After California became part of the union in 1848, American settlers started migrating to California and quickly began dominating the economic and social fabric of the region. Law required all original Spanish lands grants to be registered. Many members of the Nieto family had to borrow money to pay for their grants and when unable to repay their loans, the land was subdivided.  In 1895, a small portion of the original Rancho La Bolsa Chica that bordered the coastline was sold to a group of Los Angeles businessmen for a duck hunting preserve. The Bolsa Chica Gun Club built a hunting lodge and several smaller service buildings on the Bolsa Chica Mesa overlooking Bolsa Bay. Tidal flow made for unfavorable hunting conditions, however, so they hired Tom Talbert to build a dam across the channel known as Freeman Creek.  Flap gates in the dam let fresh water flow out but prevented salt water from flowing in. Within a short time, Inner Bolsa Bay had been transformed from a salt water marsh to fresh water ponds; this devastated the natural ecology of the area.  The dam also caused the ocean inlet to accumulate sand and was soon Outer Bolsa Bay was blocked from tidal flow. In 1900, the Club hired Talbert to cut a channel through the mesa between Bolsa Bay and Anaheim Bay using horse drawn plows. This channel can still be seen today, flowing under the Warner Avenue Bridge. Over the past 100 years, the channel has continued to widen, further isolating the portion of the mesa where the interpretive center is located today.
 
The Discovery of Oil

Oil was discovered in Huntington Beach in 1920 and the Bolsa Chica gun club signed an oil and gas lease with Standard Oil Company of California. The lowlands were not drilled until 1940 when Signal Oil Company took over the lease. Raised service roads were developed to allow access to the wells that scatter the lowlands.
 
Military Uses

To provide defense of the harbor during the Second World War, the U.S. Army established artillery battery on the Bolsa Chica Mesa. On 15 May 1942, the War Department acquired land through fee, leaseholds and permits from 14 separate parties. This included leases from the Pacific Electric Railway Company. The site was used by the Army for Harbor Defenses of Los Angeles by Fort MacArthur during World War II, specifically as a shore artillery battery. Structures were built on the northern half of the site consisting of fortification structures and buildings, two gun emplacements, a water tank and tower, transformer vault, two underground tanks, and electrical and water utility systems. Long range gun emplacements were also constructed on the bluff overlooking Outer Bolsa Bay.  Massive concrete bunkers were also built to house personnel and store munitions.

 

In 1948 all of the sites were declared excess except a 6.20 acre parcel.  In 1949, many of the acres were returned to their former owners. The War Assets Administration (WAA) assumed accountability for other remaining acres with an additional number of acres reassigned for LA Battery Bolsa Chica. Late in 1949, additional acres were declared surplus and again returned in their former owners. The remaining tracts were conveyed by the Government to the Ocean View School District on 12 September 1949. When the OVSD breached the conditions of this contract, the tract was transferred to the Department of the Army on 3 June 1954. Both the tracts were acquired for Nike Battery Bolsa Chica. However, due to a change in criteria for Nike sites, the subject land could not be used.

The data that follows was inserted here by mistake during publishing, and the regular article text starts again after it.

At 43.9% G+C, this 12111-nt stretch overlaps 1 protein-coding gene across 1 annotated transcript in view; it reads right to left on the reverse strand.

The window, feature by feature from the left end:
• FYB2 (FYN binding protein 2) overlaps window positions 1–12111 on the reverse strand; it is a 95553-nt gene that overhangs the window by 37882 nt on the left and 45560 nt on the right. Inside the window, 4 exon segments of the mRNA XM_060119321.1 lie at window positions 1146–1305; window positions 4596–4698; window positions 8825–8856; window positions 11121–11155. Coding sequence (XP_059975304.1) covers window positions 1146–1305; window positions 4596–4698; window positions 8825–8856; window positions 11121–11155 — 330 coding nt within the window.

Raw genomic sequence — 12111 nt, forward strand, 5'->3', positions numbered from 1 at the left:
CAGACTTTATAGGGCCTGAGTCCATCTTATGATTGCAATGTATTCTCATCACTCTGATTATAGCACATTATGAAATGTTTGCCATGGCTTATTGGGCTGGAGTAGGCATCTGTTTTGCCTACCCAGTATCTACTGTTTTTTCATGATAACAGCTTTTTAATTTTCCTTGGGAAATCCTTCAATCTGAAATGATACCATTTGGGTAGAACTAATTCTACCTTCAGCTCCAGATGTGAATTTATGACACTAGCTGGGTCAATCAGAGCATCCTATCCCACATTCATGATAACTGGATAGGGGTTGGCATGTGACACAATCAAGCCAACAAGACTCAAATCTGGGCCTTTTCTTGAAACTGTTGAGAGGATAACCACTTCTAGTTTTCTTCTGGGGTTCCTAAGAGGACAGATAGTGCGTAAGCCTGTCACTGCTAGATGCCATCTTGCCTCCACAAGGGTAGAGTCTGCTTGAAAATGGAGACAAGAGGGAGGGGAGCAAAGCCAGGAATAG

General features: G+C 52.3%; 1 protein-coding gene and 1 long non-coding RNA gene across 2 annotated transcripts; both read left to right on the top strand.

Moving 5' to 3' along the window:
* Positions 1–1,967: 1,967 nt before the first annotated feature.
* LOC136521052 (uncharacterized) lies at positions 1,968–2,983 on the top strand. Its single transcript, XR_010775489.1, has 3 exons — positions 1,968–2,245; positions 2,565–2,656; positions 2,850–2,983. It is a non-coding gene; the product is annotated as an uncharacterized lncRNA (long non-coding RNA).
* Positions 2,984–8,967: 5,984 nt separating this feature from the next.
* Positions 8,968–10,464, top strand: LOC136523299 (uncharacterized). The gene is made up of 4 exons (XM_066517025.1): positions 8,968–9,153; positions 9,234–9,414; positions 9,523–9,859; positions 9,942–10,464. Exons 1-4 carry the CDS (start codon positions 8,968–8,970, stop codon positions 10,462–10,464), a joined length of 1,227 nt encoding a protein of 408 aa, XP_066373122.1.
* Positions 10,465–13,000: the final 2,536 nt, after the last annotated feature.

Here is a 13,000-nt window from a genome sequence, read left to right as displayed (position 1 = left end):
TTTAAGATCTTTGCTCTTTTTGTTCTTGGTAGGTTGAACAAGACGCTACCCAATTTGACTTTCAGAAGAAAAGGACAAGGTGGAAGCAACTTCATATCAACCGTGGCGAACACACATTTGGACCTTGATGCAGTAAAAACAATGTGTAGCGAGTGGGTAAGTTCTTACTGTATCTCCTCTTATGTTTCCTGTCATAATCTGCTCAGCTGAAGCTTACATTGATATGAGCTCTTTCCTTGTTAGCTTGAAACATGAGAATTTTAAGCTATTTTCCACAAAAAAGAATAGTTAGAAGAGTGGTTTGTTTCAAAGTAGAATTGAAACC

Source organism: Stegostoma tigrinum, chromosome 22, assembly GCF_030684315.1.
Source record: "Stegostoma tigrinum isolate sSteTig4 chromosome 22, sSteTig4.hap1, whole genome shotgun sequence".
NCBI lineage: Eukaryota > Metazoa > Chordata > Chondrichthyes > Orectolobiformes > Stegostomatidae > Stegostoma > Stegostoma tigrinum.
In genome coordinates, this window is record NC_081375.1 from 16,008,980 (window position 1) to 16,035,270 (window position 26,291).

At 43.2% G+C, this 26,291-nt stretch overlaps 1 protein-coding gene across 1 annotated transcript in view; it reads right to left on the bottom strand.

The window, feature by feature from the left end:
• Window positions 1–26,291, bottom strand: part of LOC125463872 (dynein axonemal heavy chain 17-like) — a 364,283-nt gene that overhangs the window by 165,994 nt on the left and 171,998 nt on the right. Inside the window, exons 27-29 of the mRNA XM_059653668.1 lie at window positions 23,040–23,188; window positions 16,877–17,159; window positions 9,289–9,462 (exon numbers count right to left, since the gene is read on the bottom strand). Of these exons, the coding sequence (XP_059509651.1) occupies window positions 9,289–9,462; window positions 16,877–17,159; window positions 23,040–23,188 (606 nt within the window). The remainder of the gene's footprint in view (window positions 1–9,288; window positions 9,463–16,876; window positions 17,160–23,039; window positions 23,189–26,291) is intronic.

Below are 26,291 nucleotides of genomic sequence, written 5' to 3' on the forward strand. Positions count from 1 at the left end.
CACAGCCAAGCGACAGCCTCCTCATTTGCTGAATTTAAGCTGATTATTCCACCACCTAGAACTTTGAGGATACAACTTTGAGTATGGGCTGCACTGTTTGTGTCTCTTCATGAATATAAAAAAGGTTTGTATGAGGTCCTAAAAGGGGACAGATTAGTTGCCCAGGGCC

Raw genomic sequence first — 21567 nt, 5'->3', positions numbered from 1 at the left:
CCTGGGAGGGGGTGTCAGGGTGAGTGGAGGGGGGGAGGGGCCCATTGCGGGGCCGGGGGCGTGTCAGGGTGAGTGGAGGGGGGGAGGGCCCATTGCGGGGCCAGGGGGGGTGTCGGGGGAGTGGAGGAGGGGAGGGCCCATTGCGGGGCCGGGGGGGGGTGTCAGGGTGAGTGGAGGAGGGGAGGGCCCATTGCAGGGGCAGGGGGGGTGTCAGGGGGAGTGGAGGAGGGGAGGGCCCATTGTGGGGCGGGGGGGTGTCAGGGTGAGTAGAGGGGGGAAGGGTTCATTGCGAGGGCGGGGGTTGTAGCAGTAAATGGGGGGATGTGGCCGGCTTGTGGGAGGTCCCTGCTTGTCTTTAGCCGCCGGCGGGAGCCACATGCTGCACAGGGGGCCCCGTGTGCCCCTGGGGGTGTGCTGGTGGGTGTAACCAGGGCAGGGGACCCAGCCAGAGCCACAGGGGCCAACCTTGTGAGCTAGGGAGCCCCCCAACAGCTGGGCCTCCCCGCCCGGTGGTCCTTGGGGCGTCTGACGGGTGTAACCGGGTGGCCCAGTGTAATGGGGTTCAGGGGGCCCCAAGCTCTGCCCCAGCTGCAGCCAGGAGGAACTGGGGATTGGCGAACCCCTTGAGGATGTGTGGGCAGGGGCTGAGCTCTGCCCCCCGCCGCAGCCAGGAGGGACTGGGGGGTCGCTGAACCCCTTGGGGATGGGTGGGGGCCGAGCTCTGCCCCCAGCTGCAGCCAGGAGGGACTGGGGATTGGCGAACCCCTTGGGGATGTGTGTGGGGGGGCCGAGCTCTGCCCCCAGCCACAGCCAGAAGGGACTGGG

Currently, the northern part of the site is vacant, and the Bolsa Chica Ecological Reserve encompasses the southwestern quadrants of the site. The OVSD owns part of the tract with the remaining acres privately owned. The property to the north of Los Patos Ave has been subdivided and developed into several single-family homes.

 

Pacific Electric Railway

The Pacific Electric Railway was built around 1904 when the Red Line came to Huntington Beach. Pacific Coast Highway was built through the area in 1925 at its present location. The popularity of automobiles saw the demise of the Red Line in the 1950s, leaving the station at Warner Avenue and PCH unused. The building was ultimately demolished, but the concrete pad and associated asphalt paving remained.

 

Tin Can Beach

In the 1950’s, the beach below Bolsa Chica became known as Tin Can Beach due to the piles of trash (300 tons by one estimate) that had been discarded by campers and squatters who lived for months at a time in makeshift shacks and shanties constructed of cardboard, tarpaper, and scrap lumber. The state purchased the beach in 1961 and established Bolsa Chica State Beach, one of the most popular beach attractions in California.
 

In 1970, Signal Landmark Corporation purchased more than 1,700 acres from the heirs of the gun club and proposed a large scale residential and commercial development, including more than 5,000 homes and a marina. In 1972 California passed the Coastal Act to protect coastal areas.  In 1973 it was determined that a viable wetland existed at Bolsa Chica thus Signal Landmark deeded approximately 310 acres of land to the state, establishing the Bolsa Chica Ecological Reserve.  The Department of Fish and Game worked to restore the reserve and created two nesting islands with a walk bridge that crosses Inner Bolsa Bay.   In 1973 the dam that was built by the Gun Club was replaced with a tide gate and salt water flowed into Inner Bolsa Bay once again.

 

Over the next 30 years with the combined efforts of governmental agencies, community organizations and the landowner, hundreds of acres of degraded wetlands were set aside for restoration.  In 1997, under a state and federal interagency agreement, 880 of the remaining lowland portions of Bolsa Chica were purchases by the state of California using mitigation funds from the Ports of Los Angeles and Long Beach for the purpose of wetland restoration.

 

Lowland Acquisition and Restoration

Beginning in 2004, more than 500 acres of the Bolsa Chica Lowlands was reconstructed to its original conditions in the 1800s.

Restoration included the following major components:
 

 

This restoration should gradually improve the habitat quality of Bolsa Chica over the next twenty five years.